Alaska’s goat populations are managed by drawing permits and registration permits, there is no over-the-counter harvest tags. Although you can register for goats online and in person at the ADFG offices. Once you finish the hunt you have to submit your hunt report regardless of successes or failures. This is how the State of Alaska and the conservation of these majestic animals works. Non-residents need a guide for these animals while residents of the state who live here year round can hunt them DIY. Easy enough to get the opportunity to hunt them, the difficult part is to take a mature billy in retrievable non-destructive terrain for both you and the goat. The first step in the battle of the billies is to firstly locate the animals in the permit area, easy enough. I go by the 90%-10% rule of terrain, I look for the gnarliest terrain 90% looks the same. The 10% percent of the gnarly terrain in wind swept country is what I look for.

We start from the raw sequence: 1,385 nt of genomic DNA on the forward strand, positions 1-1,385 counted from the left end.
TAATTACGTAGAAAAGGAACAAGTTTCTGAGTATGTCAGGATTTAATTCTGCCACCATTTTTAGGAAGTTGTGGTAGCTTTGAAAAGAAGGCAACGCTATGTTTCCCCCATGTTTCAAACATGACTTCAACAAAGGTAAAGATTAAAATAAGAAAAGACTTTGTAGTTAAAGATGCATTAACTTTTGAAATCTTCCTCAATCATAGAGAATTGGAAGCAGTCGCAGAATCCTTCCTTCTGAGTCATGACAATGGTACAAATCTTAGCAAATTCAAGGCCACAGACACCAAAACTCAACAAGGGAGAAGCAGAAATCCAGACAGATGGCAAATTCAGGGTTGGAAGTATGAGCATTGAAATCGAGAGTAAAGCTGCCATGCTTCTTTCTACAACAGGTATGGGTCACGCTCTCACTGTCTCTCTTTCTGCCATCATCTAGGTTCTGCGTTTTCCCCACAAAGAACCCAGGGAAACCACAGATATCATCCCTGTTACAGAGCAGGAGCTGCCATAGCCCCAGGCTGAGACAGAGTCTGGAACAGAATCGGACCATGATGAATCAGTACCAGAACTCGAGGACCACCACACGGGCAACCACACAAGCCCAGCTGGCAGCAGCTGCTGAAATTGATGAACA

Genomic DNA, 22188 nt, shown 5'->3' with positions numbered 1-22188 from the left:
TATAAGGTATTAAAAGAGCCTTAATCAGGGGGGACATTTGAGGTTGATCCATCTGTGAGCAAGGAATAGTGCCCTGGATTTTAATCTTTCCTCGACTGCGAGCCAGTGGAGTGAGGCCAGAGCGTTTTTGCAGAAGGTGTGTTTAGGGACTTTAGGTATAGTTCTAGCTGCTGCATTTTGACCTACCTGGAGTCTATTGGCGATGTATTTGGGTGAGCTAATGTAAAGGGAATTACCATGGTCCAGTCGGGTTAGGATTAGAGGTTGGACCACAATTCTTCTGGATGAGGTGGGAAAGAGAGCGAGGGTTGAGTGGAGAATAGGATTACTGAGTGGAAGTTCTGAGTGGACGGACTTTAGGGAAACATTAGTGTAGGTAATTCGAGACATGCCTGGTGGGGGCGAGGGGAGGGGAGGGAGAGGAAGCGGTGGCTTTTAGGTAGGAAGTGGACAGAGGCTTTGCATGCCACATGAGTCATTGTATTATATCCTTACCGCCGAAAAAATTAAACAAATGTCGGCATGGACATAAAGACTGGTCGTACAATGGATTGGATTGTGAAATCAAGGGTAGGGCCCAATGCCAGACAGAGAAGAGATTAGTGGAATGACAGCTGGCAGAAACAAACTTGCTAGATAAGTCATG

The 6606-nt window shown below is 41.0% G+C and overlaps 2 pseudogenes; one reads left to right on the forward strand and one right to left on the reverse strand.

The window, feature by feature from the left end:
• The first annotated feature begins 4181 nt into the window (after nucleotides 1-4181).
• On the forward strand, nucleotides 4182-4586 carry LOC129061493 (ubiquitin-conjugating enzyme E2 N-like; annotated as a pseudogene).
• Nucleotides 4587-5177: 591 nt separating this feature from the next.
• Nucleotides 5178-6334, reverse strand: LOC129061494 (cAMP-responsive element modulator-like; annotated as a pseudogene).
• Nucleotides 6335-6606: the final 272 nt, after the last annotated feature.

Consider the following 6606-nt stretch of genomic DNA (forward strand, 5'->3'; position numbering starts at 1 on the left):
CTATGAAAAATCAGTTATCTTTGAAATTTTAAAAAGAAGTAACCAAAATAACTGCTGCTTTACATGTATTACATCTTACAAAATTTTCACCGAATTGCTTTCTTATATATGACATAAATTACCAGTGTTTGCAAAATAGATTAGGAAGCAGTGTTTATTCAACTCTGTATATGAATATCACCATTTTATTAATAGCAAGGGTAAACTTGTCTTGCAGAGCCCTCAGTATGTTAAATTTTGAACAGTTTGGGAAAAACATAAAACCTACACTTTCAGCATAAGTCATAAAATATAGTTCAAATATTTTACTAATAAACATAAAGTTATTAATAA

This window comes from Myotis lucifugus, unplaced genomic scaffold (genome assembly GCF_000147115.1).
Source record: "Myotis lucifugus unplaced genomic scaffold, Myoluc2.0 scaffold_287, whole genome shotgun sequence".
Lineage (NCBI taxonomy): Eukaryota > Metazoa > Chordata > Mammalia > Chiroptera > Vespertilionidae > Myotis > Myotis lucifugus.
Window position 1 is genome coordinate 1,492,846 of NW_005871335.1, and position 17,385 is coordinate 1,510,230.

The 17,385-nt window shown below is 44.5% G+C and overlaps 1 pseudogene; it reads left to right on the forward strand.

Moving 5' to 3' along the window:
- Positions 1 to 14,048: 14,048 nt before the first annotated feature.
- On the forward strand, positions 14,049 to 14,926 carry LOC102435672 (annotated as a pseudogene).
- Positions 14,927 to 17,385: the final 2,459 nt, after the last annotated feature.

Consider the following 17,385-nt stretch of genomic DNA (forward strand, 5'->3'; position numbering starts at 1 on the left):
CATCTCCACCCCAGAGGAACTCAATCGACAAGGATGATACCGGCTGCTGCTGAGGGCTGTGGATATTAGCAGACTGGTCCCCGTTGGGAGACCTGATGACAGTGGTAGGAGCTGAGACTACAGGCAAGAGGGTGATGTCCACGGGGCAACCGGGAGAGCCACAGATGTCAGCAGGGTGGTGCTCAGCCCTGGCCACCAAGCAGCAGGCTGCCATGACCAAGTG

Gotta Go UP for Goats

Crampons, climbing axes, mountaineering boots, rope, and great glass will help you in goat country. The single most important aspect is confidence in that gear, and little to no fear of heights. You don’t want to misstep in goat terrain. Now once we located these goats the logistcally sound option is to understand if you can go up and come back down in one day, if not more gear and heavier packs are necessary…. Or you can just cowboy up and sleep in all your layers over night. Both options are tough, unless you can get up and down in one day. Well actually all options are tough.

Position is Everything